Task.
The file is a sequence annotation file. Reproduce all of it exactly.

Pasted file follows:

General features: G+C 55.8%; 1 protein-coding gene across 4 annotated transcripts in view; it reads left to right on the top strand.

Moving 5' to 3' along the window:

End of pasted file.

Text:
General features: G+C 55.8%; 1 protein-coding gene across 4 annotated transcripts in view; it reads left to right on the top strand.

Moving 5' to 3' along the window: